Hot Springs Intermediate School held its second annual anti-bullying program Wednesday for the national Unity Day campaign.
The Parent Advocacy Coalition for Educational Rights National Bullying Prevention Center founded National Bullying Prevention and Awareness Week in 2006. The event was expanded to all of October in 2010.
The campaign is meant to unite communities across the country, to educate and raise awareness of bullying prevention. The PACER Center has sponsored Unity day since 2011.
Wilda Hughley, French and Spanish teacher, planned the first program at the school a year ago. Hughley introduced a student, Savanah Brown, to students, faculty and staff on Wednesday to share her own experiences with bullying.
"It's like a disease; it affects our country," Brown said. "It can affect many children in many different ways. It can make kids bring themselves to the point where they cut or want to kill themselves.
"I say that we should make a stand and all realize that should we really allow this to happen or should we make a change and be the change?"
Brown said she confronted one of her bullies, who denied her accusations. He claimed others bullied her instead.
"I knew I was the bigger person because I had the bravery to confront this person and tell him and ask him why," Brown said. "Then he decided just to lie to me. I don't know if it was true what he said about the other people, but it hurt really bad."
Brown said she has been bullied for a long time. She said she hopes school can be a safe haven so other are not bullied as she has been.
Susie Reece, chairwoman of the Garland County Suicide Prevention Coalition, was invited to speak during the program. She called for a moment of silence for those who have been bullied.
"What is wrong with me?" Reece asked students to consider. "The thing is, that's a question bullies thrive on. They use that question against us. I should know because I've had lots of bullies throughout my entire life. People have picked on me for lots of different reasons."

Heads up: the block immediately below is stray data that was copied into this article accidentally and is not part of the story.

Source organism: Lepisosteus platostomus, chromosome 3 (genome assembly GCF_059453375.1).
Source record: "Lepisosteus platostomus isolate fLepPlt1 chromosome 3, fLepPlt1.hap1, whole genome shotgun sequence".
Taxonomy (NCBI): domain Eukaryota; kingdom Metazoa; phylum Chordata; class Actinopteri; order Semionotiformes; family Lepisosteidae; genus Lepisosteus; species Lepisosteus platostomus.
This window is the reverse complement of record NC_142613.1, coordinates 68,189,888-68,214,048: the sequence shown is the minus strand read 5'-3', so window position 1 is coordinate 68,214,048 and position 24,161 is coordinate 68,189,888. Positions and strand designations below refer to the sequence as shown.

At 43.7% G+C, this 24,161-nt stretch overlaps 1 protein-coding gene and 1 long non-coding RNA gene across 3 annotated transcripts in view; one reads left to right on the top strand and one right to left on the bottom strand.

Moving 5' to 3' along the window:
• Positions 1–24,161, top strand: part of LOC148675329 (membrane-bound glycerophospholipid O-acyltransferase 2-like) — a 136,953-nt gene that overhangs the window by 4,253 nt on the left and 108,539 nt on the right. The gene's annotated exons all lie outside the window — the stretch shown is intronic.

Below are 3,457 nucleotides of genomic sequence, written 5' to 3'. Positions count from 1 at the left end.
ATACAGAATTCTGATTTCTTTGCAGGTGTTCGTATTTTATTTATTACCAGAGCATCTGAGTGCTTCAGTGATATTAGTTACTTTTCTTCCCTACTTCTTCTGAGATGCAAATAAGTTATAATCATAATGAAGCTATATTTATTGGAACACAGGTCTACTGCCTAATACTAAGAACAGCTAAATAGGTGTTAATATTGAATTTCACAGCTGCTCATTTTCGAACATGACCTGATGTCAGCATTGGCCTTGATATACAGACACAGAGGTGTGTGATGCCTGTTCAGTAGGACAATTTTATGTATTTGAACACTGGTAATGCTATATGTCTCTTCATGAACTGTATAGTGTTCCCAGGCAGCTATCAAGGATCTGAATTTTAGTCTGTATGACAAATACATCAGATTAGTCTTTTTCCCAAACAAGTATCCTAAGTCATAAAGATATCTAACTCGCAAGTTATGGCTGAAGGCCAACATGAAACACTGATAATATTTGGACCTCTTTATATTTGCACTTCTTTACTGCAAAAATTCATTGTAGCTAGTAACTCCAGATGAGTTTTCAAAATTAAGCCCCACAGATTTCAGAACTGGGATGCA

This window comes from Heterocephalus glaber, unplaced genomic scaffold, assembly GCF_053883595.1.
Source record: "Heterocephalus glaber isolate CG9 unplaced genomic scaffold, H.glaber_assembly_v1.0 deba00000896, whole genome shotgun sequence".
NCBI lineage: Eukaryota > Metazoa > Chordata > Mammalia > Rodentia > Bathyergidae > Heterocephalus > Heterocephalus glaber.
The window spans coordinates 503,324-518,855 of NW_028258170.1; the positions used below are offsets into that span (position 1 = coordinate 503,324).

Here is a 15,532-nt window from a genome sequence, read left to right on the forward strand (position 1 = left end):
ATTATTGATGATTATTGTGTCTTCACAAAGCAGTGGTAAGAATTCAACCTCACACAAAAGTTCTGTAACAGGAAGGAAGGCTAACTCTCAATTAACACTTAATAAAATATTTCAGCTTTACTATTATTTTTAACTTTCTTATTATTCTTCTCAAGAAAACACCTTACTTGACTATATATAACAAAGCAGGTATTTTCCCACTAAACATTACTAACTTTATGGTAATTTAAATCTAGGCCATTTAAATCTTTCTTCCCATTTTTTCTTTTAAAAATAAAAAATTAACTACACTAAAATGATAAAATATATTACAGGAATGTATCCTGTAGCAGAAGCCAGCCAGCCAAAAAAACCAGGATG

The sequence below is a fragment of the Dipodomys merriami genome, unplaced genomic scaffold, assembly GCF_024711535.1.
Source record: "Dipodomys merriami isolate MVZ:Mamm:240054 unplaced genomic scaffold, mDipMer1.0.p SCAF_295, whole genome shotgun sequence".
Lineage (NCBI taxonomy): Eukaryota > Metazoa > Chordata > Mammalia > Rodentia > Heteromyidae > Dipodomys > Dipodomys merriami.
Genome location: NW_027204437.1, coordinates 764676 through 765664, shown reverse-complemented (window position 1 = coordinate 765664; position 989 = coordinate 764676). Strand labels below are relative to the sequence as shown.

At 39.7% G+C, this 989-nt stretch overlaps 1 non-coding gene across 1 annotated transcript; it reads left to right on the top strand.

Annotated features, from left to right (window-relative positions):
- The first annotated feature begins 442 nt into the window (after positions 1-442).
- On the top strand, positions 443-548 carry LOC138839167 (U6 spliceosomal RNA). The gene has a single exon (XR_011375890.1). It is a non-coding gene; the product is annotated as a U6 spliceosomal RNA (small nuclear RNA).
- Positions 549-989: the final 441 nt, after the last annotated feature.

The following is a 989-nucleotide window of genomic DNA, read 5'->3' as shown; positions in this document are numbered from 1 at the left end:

Reece said bullies come in all shapes and sizes. She said people can face bullies at school, but also within their families.
"Those bullies can be some of the hardest ones to deal with because they should know us," Reece said. "The problem was they thought they knew me."
Reece shared how she was adopted by her grandparents of a different ethnic background after her father died by suicide when she was young.
"It was a difference; it was something people picked on," Reece said. "They realized I wasn't the same and they made fun of me for it. They made fun of me for what my father did."
Most of the students raised their hands when Reece asked who has been bullied before. She said Unity Day is about bonding together against bullying.
She referenced a story describing everyone as three types of people: quitters, who give up early; campers, who start to attempt something, but settle when they get comfortable and do not move further; and climbers.
"They are the people that no matter what keep going because they know in the end it will be worth it," Reece said. "You have the ability to decide whether you are going to be a quitter, a camper or a climber and no one in the world will tell you who you are going to be unless you let them."
Reece said everyone can achieve more when they unite together.
The program includes multiple performances by students. Amy Bramlett's Hot Springs Dance Troupe, made up of students in grades 8-10 at the middle school and high school, performed one of their routines. Alexis Pritch's dance students presented two routines.
Hannah Johnson and Lunnel Yates sang a duet, Mya Sanders sang a song and Cameron Cheek performed a dance routine alone. Lisbeth Chavez, Jelanna Griffith, Nassir Hannah, Mia Long, Violet Loua and Victoria McNeal acted in a skit. Little Miss Victorious Aiyana Sharp performed her own routine on a hoverboard.Local on 10/20/2016